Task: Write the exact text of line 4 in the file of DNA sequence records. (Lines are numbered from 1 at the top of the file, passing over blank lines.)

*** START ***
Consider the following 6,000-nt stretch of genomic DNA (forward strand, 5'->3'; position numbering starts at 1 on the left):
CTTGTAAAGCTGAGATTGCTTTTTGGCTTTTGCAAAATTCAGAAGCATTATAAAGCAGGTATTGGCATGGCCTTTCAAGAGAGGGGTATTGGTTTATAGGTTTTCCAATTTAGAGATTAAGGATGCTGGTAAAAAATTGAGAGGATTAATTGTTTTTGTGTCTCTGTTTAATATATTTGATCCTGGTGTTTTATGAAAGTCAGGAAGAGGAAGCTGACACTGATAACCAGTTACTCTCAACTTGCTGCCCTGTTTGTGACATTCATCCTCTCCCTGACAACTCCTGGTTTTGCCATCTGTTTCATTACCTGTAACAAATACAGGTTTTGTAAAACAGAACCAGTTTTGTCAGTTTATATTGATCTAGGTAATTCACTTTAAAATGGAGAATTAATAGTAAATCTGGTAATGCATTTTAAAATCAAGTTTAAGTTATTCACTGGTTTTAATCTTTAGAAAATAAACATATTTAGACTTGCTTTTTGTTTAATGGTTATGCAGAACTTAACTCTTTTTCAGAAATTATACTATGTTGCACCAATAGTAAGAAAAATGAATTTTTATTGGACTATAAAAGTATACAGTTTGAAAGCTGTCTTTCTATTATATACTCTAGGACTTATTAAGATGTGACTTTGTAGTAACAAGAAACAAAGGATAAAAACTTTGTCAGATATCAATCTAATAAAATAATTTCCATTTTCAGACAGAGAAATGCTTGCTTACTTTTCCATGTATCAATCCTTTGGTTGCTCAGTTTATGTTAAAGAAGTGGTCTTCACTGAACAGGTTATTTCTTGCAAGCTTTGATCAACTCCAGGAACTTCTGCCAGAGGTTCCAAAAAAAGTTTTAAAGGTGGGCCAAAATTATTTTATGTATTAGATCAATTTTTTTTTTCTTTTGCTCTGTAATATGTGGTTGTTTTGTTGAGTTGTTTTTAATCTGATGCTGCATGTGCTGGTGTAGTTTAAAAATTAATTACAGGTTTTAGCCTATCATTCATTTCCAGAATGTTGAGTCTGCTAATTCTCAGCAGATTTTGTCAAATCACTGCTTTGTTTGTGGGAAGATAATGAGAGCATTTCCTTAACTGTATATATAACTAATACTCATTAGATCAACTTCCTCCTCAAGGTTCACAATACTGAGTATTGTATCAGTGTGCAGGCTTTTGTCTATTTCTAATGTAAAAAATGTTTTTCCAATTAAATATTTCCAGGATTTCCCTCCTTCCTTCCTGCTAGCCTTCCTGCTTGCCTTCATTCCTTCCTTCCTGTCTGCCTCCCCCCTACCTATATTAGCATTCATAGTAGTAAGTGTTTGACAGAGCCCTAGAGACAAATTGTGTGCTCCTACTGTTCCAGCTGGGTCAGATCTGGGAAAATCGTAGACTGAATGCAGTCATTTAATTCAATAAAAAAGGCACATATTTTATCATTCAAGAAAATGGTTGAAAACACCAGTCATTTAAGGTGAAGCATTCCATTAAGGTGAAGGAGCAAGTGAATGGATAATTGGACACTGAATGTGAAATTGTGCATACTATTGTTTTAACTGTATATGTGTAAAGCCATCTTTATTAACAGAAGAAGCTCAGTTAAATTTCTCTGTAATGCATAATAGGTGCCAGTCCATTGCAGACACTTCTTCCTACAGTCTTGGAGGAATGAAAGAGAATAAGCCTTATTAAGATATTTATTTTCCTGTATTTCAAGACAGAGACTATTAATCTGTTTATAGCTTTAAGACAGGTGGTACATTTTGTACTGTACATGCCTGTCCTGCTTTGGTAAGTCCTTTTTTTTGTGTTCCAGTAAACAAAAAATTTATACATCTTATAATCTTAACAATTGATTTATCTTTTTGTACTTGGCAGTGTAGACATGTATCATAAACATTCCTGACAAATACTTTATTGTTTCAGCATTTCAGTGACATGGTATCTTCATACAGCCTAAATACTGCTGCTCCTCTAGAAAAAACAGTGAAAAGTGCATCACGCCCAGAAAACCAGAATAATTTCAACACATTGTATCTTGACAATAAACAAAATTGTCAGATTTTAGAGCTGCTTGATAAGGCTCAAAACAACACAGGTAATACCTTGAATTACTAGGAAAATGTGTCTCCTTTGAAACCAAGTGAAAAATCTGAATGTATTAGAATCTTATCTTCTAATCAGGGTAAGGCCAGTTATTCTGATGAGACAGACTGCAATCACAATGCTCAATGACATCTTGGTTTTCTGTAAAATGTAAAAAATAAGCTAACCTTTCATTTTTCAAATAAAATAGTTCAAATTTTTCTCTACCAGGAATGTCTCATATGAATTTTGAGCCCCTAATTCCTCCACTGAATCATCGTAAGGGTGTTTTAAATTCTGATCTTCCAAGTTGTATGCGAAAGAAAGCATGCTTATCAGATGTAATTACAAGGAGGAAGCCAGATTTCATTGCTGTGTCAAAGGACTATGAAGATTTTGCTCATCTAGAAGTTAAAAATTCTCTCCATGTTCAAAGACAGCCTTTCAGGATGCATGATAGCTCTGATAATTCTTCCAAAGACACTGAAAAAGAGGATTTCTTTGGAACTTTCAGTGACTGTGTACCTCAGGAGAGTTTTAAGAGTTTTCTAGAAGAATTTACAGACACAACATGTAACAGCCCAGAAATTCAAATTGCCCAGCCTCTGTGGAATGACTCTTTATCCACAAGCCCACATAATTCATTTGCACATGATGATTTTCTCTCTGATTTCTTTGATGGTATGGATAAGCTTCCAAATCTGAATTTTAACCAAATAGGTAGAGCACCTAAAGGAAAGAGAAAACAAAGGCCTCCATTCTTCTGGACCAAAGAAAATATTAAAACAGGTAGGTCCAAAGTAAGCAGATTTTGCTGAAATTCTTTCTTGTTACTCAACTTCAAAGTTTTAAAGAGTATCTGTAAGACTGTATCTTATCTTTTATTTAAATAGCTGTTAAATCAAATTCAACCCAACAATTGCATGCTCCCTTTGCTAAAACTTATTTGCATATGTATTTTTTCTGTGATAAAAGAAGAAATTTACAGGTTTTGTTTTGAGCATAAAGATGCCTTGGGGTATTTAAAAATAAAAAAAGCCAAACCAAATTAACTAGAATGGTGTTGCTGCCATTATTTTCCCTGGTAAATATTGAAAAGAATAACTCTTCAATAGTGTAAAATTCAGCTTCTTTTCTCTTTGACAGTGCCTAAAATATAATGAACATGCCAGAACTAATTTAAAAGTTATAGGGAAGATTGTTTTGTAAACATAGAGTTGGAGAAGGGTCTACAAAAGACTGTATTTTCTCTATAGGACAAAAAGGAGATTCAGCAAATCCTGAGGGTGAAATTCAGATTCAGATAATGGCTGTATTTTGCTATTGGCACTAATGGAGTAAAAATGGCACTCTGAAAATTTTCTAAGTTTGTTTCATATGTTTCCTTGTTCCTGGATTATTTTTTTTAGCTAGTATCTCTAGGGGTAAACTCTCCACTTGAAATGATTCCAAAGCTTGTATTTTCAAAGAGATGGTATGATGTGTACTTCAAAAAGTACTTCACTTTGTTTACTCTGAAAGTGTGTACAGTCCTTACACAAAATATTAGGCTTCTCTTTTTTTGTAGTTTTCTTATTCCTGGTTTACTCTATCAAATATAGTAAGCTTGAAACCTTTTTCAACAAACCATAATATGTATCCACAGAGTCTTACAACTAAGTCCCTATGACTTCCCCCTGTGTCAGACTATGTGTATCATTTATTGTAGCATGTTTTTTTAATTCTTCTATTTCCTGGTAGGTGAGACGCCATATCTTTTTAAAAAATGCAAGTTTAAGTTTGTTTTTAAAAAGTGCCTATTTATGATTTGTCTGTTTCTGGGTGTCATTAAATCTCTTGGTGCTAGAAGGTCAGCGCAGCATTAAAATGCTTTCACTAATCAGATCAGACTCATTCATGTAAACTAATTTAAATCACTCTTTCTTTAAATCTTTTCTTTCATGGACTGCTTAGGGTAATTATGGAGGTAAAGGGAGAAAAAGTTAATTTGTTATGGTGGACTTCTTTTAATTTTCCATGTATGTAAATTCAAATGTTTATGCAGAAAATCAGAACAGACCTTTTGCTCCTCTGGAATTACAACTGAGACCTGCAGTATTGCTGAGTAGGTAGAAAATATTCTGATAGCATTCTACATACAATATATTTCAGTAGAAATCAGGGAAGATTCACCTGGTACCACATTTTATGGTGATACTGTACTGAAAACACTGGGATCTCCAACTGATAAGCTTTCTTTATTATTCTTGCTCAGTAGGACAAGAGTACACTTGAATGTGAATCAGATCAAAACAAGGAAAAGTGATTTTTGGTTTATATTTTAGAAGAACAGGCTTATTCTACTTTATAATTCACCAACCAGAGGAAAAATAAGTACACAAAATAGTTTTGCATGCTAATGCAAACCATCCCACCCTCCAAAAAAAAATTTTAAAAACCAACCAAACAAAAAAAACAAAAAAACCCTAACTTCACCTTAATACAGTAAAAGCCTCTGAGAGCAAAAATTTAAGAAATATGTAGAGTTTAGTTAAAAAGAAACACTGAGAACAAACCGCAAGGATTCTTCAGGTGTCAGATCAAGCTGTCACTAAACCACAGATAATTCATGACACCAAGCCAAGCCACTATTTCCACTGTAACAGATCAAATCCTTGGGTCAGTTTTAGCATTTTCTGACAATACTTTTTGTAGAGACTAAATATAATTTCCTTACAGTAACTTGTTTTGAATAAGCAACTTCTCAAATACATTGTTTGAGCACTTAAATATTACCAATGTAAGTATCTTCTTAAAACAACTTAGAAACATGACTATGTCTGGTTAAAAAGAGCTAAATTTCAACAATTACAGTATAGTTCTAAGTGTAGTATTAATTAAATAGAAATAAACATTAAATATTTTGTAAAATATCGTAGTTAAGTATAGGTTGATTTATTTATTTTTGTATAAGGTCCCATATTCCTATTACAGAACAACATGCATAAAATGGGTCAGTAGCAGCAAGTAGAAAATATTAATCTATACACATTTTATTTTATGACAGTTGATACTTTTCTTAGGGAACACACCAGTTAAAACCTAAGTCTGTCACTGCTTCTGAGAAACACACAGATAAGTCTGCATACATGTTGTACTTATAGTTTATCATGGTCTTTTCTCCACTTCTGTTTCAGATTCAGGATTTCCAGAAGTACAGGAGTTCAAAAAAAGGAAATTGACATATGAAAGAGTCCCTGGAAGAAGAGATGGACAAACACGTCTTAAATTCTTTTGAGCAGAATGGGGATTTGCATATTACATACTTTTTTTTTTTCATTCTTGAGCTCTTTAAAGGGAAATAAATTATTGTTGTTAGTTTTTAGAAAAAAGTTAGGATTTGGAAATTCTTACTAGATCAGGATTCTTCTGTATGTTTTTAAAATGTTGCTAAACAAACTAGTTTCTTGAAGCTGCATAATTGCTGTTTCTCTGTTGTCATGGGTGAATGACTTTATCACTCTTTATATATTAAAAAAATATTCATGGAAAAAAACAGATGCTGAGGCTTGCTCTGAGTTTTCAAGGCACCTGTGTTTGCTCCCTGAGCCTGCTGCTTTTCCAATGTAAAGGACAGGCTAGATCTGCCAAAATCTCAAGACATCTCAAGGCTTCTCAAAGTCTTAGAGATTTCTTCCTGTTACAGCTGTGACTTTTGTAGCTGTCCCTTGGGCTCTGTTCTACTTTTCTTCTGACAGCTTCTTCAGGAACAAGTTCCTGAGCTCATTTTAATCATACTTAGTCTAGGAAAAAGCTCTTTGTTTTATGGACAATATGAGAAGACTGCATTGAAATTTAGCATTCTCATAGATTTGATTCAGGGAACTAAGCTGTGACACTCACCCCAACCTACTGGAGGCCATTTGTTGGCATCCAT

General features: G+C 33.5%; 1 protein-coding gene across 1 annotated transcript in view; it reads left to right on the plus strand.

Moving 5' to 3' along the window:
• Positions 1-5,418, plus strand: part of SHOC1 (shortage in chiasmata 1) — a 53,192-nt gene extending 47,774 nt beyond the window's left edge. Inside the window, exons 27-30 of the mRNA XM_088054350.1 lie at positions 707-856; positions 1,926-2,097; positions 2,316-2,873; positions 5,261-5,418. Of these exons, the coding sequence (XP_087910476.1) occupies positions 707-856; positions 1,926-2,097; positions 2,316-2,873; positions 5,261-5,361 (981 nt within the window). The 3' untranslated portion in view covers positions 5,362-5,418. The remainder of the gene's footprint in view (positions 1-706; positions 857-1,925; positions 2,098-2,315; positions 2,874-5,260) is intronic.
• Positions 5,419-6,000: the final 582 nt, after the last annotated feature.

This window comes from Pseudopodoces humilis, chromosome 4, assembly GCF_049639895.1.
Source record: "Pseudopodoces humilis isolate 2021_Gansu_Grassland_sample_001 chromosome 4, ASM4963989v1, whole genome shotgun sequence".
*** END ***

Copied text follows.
Moving 5' to 3' along the window: